I recently met a man, unlike most people I meet these days. He wore a white, spotless shirt and old fashioned pants. He was old and looked like it too. He was immersed in the academic section of the book store. There was an air about him that made me want to talk to him.
“Can we talk?”
“I don’t see why.”
I kept following him for a while until he finally agreed to sit with me for a coffee only with a word of caution, “I have just five minutes for you and don’t order for me. This place is costly and you are young. You must save at this age.”
Since he was a retired Economics professor, Economics comprised most of our conversation. He named professors, authors and books I had little idea about. While talking he brought up his interest in reading which further took the conversation to libraries and why he loved them.
He told me about various economic changes that occurred under different Prime Ministers of India and so on. He had immense knowledge and his words had a certain level of conviction. I was forced to ask him the process he followed to arrive at such convincing conjectures.
“I spend my Saturdays at the British Council, reading everything that is available about a certain topic, say, Brexit,” he told me.
He went on to explain how the magazines he read ranged from a liberal point of view to a nationalist, capitalist, communist point of view and so on. After an entire day of reading, he would conclude and make his own personal opinion which he would only share with another person when he was fully sure about it. “I like debates and arguments but I never quarrel for I know the other person might have his own researched opinion which might be correct from his point.”
He was a man of his words. He got up after five minutes and apologized for his rudeness since it was well past two and he was already late for lunch.
I wanted to thank him for living his life the way he did.
I didn’t ask his name or political inclinations. I let those details float in the air and dissipate away from my mind when I was done talking to him. I wanted to take away my learnings without any prejudice.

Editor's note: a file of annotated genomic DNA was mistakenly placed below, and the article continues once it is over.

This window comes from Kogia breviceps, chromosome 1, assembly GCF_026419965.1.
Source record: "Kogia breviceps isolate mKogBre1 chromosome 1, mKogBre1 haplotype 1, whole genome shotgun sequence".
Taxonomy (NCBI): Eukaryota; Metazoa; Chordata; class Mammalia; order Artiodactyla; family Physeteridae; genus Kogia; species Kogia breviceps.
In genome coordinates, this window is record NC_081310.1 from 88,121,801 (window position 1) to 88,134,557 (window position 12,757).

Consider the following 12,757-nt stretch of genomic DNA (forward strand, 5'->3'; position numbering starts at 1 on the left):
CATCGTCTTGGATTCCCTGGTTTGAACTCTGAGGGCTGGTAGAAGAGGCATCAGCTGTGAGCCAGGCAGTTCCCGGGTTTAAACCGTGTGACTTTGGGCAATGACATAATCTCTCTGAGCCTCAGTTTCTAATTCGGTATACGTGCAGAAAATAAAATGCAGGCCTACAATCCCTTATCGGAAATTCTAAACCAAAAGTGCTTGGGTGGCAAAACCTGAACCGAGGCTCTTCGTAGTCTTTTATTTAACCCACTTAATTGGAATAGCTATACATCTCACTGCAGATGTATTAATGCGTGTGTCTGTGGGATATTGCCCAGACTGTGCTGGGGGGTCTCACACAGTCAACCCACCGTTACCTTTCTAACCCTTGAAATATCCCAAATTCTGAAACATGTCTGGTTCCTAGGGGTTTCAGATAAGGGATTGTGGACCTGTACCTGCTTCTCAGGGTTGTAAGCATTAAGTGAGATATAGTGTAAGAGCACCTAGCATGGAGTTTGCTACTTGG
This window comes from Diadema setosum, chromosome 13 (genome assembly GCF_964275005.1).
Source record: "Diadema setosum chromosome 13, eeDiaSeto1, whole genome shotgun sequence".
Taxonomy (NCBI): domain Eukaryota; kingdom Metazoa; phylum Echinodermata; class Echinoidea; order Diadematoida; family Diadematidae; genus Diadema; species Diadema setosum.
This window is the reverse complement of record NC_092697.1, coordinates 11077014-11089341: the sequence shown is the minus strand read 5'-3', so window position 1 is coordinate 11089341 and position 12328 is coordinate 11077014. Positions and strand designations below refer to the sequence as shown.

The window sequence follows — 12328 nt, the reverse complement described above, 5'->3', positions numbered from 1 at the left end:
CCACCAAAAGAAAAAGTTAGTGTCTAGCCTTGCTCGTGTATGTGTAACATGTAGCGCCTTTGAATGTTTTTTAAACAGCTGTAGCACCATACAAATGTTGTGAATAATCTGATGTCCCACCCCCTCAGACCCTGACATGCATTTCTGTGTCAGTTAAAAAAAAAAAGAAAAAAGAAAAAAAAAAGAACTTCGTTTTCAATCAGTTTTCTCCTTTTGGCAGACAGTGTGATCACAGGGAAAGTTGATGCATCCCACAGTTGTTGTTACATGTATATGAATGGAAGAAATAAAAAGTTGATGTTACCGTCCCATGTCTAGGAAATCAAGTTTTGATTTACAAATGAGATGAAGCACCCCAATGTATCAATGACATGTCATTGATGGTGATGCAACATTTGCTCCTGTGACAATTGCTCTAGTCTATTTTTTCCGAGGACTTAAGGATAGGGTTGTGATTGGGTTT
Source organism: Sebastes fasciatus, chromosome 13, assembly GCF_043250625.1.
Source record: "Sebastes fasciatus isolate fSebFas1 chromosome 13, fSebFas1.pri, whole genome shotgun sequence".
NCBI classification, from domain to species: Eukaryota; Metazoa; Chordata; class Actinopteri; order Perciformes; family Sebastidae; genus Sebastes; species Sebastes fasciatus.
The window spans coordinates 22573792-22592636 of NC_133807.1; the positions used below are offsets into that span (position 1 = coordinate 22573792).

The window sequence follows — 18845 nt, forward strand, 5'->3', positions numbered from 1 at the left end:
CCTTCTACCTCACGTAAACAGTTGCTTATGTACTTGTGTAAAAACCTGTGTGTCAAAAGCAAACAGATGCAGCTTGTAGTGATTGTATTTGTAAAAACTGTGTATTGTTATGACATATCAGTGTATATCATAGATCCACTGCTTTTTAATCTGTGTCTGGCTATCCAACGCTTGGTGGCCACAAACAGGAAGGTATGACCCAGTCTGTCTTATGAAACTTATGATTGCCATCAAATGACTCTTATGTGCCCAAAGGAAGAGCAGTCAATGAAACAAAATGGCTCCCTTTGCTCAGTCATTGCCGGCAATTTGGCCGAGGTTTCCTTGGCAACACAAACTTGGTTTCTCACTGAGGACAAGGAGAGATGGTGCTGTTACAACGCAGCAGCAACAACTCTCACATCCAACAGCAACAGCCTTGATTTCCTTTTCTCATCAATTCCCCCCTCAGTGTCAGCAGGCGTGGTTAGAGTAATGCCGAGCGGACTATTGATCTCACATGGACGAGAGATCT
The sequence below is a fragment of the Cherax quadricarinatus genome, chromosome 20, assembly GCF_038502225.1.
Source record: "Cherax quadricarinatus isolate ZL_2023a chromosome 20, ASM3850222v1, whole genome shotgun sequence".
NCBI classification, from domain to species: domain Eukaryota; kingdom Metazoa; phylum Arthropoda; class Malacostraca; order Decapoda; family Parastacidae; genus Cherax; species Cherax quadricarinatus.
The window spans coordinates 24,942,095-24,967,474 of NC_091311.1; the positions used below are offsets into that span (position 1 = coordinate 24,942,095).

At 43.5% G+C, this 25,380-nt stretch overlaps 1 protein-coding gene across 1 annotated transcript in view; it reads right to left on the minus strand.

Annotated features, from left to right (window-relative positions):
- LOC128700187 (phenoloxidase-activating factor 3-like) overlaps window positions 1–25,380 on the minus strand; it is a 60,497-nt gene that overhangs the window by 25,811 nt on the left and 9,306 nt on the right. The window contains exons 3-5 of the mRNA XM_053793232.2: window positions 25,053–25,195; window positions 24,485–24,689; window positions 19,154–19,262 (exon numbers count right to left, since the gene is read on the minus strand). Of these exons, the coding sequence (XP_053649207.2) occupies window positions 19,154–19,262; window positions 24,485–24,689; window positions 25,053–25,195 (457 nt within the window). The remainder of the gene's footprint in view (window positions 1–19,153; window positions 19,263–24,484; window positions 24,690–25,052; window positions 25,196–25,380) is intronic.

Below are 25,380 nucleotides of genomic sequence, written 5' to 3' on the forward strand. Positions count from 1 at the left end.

He truly was a man from a different era, perhaps. Why else would he expect someone to have a ‘researched opinion’ in times like now?
In times like now, when we have so much information at our disposal, good and bad, useful and useless, we often find it hard to process all of that into meaningful knowledge. We also find it extremely difficult to discard any information which is not important to us.
Alas! Unlike rapidly updating android and windows versions, our brain still runs on an old but reliable and efficient software. There is still no brain 2.0 in the market. It needs time and understanding to gather, process and convert information into something meaningful, something worth speaking or writing about.
It hence becomes important for us, all of us, to read, watch and listen to various viewpoints, right and wrong, immaterial of the party (not political) producing it. We then also need to give our mind enough time to process these viewpoints, ponder over them and then make an opinion about it. All of these steps should be prerequisites for using any media (including social media) to put our own personal views.
Unless this process is not followed, we would be producing half-baked instant reactions based on our assumptions. Today, we make assumptions based on what our eyes see and what our ears hear.
We have been falling level by level as a society, all around the world. We were a community when we began, then we were forced into being objectified as ‘voters’ by the political minds and now we have stooped so low that we are being termed as ‘mob’.
A mob is perhaps, the most offensive term one can use for a group of people. It is like being compared to cattle. Cattle usually follow a shepherd without using their own head. For animals, it is forgivable. They are not accountable for their actions. They don’t need to follow rules. Humans, on the other hand, can’t live that way.
We are naturally designed to ask the question ‘Why?’ Instead, for quite a while now we’ve just been shrugging our shoulders and saying, ‘Why not?’
As a community, immaterial of what gods we follow or what politics we like, we should think more, read more and experience more. We all need to be more like the retired economics professor I met. If we are not sure about something, we should keep our words to ourselves. If we don’t agree with someone or something, we must not turn into a ‘mob’. Instead, we should engage in debates.
For once, ask ‘why?’ instead of saying ‘why not?’.